10. Hear the word of the Lord, O rulers of Sodom; give ear to the law of our God, O people of Gomorrah!

rulers of Sodom Princes whose deeds are like those of Sodom. From here, [the Rabbis] deduced that a person should not open his mouth to Satan.

11. Of what use are your many sacrifices to Me? says the Lord. I am sated with the burnt-offerings of rams and the fat of fattened cattle; and the blood
of bulls and sheep and hegoats I do not want.

I am sated with the burnt-offerings of rams This is similar to: “Lest he have too much of you and hate you,” (Proverbs 25:18).

fattened cattle Fattened cattle and sheep.

I do not want Since you transgress My Torah, the sacrifice of the wicked is an abomination [from Prov. 21:27].

12. When you come to appear before Me, who requested this of you, to trample My courts?

who requested this of you, to trample My courts to trample [the preposition is absent in the Hebrew] My courts, since your heart is not whole with Me.

13. You shall no longer bring vain meal-offerings, it is smoke of abomination to Me; New Moons and Sabbaths, calling convocations, I cannot [bear] iniquity
with assembly.

You shall bring no more vain meal-offerings I warn you, you shall not bring Me your vain meal-offering, for the smoke that rises from it is smoke of abomination
to Me, and not for My satisfaction.

New moons and Sabbaths, calling, convocations, I cannot… and [sic, does not appear in Parshandatha] to call convocations, i.e., New Moons and Sabbaths when
you gather to call a convocation and an assembly on them, I cannot bear the iniquity in your hearts that is inclined to paganism, and the convocation with
it, for these two things are incompatible: to call a convocation to gather before Me, and the iniquity that is in your hearts for paganism, and you do
not take it out of your hearts.

14. Your New Moons and your appointed seasons My soul hates, they are a burden to Me; I am weary of bearing [them].

15. And when you spread out your hands, I will hide My eyes from you, even when you pray at length, I do not hear; your hands are full of blood.

And when you spread out your hands, I will hide My eyes from you because your hands are full of blood.

blood Murder.

Originally published at You can comment here or there.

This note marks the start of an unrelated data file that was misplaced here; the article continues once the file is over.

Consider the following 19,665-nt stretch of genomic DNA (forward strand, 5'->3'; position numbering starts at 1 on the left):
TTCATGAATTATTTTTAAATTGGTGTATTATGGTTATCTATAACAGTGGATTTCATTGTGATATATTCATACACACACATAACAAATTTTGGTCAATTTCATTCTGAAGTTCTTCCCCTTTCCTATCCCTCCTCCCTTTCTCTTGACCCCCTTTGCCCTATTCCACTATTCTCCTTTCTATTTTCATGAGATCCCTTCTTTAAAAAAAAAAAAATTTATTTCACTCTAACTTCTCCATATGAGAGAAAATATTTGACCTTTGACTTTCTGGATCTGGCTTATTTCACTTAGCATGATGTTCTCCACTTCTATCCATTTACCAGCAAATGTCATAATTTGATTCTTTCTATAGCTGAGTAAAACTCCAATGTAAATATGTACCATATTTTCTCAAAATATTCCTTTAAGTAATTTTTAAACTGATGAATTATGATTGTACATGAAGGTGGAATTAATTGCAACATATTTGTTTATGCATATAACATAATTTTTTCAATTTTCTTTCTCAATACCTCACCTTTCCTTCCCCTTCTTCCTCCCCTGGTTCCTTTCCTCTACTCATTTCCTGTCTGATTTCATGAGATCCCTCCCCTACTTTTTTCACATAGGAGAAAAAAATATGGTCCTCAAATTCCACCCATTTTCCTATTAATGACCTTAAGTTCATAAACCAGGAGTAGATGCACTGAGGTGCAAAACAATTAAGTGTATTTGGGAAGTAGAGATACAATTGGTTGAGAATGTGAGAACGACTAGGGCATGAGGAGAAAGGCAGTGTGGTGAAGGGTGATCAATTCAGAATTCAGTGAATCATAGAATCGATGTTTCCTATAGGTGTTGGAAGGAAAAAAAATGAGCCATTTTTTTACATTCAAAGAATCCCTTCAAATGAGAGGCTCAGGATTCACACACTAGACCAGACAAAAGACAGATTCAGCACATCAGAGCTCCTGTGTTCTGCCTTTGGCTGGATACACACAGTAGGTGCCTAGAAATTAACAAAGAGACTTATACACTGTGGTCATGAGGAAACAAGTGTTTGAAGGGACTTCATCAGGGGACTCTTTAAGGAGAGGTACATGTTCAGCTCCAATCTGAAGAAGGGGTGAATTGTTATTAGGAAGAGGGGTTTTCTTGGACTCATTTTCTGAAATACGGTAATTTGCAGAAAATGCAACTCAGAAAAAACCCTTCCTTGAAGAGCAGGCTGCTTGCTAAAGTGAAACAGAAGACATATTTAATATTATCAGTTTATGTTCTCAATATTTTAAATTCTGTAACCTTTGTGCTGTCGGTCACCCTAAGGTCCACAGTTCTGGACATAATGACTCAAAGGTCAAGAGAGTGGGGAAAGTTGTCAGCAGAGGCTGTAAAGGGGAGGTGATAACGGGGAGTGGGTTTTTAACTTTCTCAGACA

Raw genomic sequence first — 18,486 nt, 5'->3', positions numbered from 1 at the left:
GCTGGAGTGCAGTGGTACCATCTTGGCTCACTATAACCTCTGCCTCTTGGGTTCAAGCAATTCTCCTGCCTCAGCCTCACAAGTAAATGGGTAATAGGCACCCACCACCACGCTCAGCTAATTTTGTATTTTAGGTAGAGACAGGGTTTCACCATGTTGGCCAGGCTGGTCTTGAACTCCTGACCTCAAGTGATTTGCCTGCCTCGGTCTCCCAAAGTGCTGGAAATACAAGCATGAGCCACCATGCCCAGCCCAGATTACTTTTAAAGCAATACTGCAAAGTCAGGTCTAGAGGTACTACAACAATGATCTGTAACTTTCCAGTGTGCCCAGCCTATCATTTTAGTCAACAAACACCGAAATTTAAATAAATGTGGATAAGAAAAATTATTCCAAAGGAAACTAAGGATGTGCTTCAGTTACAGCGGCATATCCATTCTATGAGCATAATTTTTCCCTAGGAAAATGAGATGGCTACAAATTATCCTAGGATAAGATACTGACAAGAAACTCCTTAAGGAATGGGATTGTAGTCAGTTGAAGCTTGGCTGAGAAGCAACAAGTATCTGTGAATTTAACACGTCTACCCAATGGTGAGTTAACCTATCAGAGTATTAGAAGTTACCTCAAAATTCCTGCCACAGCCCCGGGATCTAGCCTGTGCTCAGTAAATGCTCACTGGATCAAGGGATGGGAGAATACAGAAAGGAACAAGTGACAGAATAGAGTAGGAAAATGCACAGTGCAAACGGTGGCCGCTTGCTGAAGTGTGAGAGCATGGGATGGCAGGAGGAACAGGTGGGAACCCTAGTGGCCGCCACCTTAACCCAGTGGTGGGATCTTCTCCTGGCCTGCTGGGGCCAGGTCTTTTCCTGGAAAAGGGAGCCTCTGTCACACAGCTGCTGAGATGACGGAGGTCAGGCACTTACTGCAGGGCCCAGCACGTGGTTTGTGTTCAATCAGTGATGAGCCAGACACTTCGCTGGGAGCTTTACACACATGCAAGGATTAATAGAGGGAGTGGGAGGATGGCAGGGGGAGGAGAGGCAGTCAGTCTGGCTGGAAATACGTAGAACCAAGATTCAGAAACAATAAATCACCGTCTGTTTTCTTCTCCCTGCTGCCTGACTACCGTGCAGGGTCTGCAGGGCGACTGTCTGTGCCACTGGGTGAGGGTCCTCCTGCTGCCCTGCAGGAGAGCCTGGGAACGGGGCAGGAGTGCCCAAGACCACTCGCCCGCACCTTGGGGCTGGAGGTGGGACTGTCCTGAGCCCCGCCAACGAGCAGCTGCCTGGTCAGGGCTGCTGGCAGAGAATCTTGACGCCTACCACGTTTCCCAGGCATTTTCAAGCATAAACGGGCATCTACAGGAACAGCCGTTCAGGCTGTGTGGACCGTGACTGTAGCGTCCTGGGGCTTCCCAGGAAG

Study Schedules:
(All Lessons)  
table end

Send this page to a friend

Important Message Regarding This Lesson

This is not an error of duplication. The laws that comprise this Mitzvah are many and change for those who study using the one/three chapter a day cycle.

Positive Commandment 244
A Borrower

Exodus 22:13 “And if a man borrows something from his neighbor…”

It is kind and considerate to lend something to your friend or anybody else who requests it. However, the borrower must accept the responsibility to return
the article in the same condition as it was when he received it.

This Positive

Originally published at You can comment here or there.

Parshat Behaalotecha, 1st Portion Bamidbar 8:1-8:14

Chapter 8
1. The Lord spoke to Moses, saying:
Speak to Aaron and say to him: “When you light the lamps, the seven lamps shall cast their light toward the face of the menorah.”
Aaron did so; he lit the lamps toward the face of the menorah, as the Lord had commanded Moses.
This was the form of the menorah: hammered work of gold, from its base to its flower it was hammered work; according to the form that the Lord had shown
Moses, so did he construct the menorah. 5. The Lord spoke to Moses saying:
Take the Levites from among the children of Israel and cleanse them.
This is what you shall do to them so as to cleanse them: sprinkle them with cleansing water and pass a razor over all their flesh; then they shall wash
their garments and cleanse themselves.
Then they shall take a young bull with its meal offering of fine flour mingled with oil. And you shall take a second young bull as a sin offering.
You shall bring the Levites in front of the Tent of Meeting, and you shall gather the entire congregation of the children of Israel. 10. You shall bring
the Levites before the Lord, and the children of Israel shall lay their hands upon the Levites. 11. Then Aaron shall lift up the Levites as a waving before
the Lord on behalf of the children of Israel, that they may serve in the Lord’s service. 12. The Levites shall lay their hands on the heads of the bulls,
and make one as a sin offering and one as a burnt offering to the Lord, to atone for the Levites. 13. You shall present the Levites before Aaron and his
sons, and lift them as a waving before the Lord. 14. Thus shall you set apart the Levites from the midst of the children of Israel, and the Levites shall
become Mine.


Chapter 8